Sunday, 23 February 2014

One Potato, Choux Potato, Three Potato, more...

Fanny has a potato top tip for me, which seems appropriate as I've been away travelling with work far too much lately. If only I'd read this first. Fanny suggests on 'high days and holidays' you should peel enough potatoes for three days and sling them in a bucket, sprinkle them with sea salt and cover in cold water. The water needs to be changed every day, which would've been tricky for me while away I suppose, but Fanny insists that the potatoes will not go slippery and slimy as they would simply peeled in a bowl of water on the day. She's full of the tips really - don't slice all your potatoes at once for home-made crisps or chips, they'll only discolour. And if you want to save your new potatoes for a Christmas Feast, pop them in a large biscuit tin with sawdust in it, add a layer of potatoes and cover with more sawdust. Continue layering, being very careful that the potatoes don't touch each other. Seal the tin with tape and bury it in the garden, of course. Fannys only request is that you mark where it's buried, as there is nothing worse than digging up the whole garden in search of them come December, when the ground is likely to be frozen. There, she warned you.

Fanny Cradock

No such trouble for me, just a quick trip to the local supermarket. Just as well, I couldn't be bothered with all that digging this weekend. Fanny is keen for me to learn the wonders of Potato Puffs, or Beignets or even Armandines - she can't quite make up her mind what the heck to call them. They sound perfect for this weekend though - a mixture of potato and her beloved choux paste, and then deep fried in balls. 

Fanny gives the recipe for Choux paste twice on the same page, right next to one another - presumably because it SO important to her. So I take it very seriously, melting my butter gently in water then 'shooting' in the flour, mixing and allowing it to 'foam' in the pan a little. Off the heat, I beat and beat it before adding the eggs and beating again. Fanny absolutely insists that the mixture is left to get cold at room temperature with a plate over it before I go any further. Of course, I obey. Fanny says that on no account should I be tempted to refrigerate the mixture as it will ruin. It's fine Fanny, I'll take a seat and have a cup of tea.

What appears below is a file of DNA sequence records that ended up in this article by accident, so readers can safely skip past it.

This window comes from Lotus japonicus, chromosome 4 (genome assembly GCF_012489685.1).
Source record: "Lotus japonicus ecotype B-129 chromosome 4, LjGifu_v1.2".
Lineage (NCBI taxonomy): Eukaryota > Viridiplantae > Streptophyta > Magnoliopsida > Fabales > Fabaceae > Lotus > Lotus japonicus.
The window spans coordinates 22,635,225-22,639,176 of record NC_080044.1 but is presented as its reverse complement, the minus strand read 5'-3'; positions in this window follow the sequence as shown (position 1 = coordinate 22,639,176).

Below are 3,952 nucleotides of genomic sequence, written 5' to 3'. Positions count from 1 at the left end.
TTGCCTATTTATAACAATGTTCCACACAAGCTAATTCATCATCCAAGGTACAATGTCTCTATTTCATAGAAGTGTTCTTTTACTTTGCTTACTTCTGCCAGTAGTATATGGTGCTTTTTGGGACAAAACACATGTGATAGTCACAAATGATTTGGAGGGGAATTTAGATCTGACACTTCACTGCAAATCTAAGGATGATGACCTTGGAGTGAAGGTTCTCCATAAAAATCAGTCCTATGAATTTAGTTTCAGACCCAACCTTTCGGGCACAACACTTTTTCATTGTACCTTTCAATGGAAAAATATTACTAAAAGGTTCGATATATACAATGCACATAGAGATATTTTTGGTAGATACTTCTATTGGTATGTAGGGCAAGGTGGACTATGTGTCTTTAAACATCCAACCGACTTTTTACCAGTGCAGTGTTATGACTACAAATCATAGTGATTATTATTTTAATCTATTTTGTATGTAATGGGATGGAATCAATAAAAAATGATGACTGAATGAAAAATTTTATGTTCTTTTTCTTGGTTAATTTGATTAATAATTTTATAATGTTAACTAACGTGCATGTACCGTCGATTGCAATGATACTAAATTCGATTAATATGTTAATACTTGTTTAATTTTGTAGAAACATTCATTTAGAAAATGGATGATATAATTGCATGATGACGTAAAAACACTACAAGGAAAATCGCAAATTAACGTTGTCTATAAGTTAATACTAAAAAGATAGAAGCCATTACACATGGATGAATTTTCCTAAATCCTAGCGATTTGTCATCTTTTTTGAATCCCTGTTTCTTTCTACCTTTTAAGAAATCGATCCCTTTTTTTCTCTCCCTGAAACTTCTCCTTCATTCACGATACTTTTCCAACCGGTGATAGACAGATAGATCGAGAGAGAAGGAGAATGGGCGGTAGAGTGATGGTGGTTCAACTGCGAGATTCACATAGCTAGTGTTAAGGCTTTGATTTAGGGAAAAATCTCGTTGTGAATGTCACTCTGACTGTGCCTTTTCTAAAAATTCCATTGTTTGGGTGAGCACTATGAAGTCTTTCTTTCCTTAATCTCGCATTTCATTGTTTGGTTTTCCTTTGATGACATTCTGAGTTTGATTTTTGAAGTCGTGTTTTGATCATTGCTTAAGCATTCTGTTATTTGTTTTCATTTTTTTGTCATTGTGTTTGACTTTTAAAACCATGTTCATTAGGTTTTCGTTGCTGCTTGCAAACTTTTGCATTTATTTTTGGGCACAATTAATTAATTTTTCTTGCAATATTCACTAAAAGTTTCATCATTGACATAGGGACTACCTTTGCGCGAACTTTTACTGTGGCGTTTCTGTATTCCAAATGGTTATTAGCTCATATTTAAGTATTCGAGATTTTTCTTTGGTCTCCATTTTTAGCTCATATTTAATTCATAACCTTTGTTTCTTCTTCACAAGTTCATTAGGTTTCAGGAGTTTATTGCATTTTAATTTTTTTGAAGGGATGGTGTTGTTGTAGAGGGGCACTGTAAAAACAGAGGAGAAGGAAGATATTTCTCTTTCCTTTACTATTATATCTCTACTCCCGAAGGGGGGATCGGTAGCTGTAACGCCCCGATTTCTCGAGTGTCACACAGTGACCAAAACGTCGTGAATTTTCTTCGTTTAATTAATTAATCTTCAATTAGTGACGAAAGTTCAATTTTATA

Fanny gives three variations for these beignets, but they all start with steamed potatoes which are sieved and dried as before. Once the choux paste is cold, Fanny asks me to combine double the weight of sieved, stiff potato to make a paste. From the paste, walnut sized balls should be rolled. I leave a third of them as they are, roll a third in breadcrumbs (Fanny suggests very fine ones, but as always I feel the need to rebel a little so I use Panko) and the final third are rolled in finely chopped almonds. All that's left to do is fry them gently in some oil until they are golden brown. They all change to slightly different shades of golden, and the end result is fantastic. They are light and puffy, tasty and crisp. The almonds in particular add something really special. I made some French Onion Soup to have  these perfectly puffed potatoes with - not slippery, not slimy, not discoloured and not rescued from deep within the garden...


  1. Mad as Fanny seemed to be, she was a smart old bird. I'd love to try one of these!

    1. Thanks, I think you've summed her up well! These are really tasty - mmm almonds, potatoes and deep fried...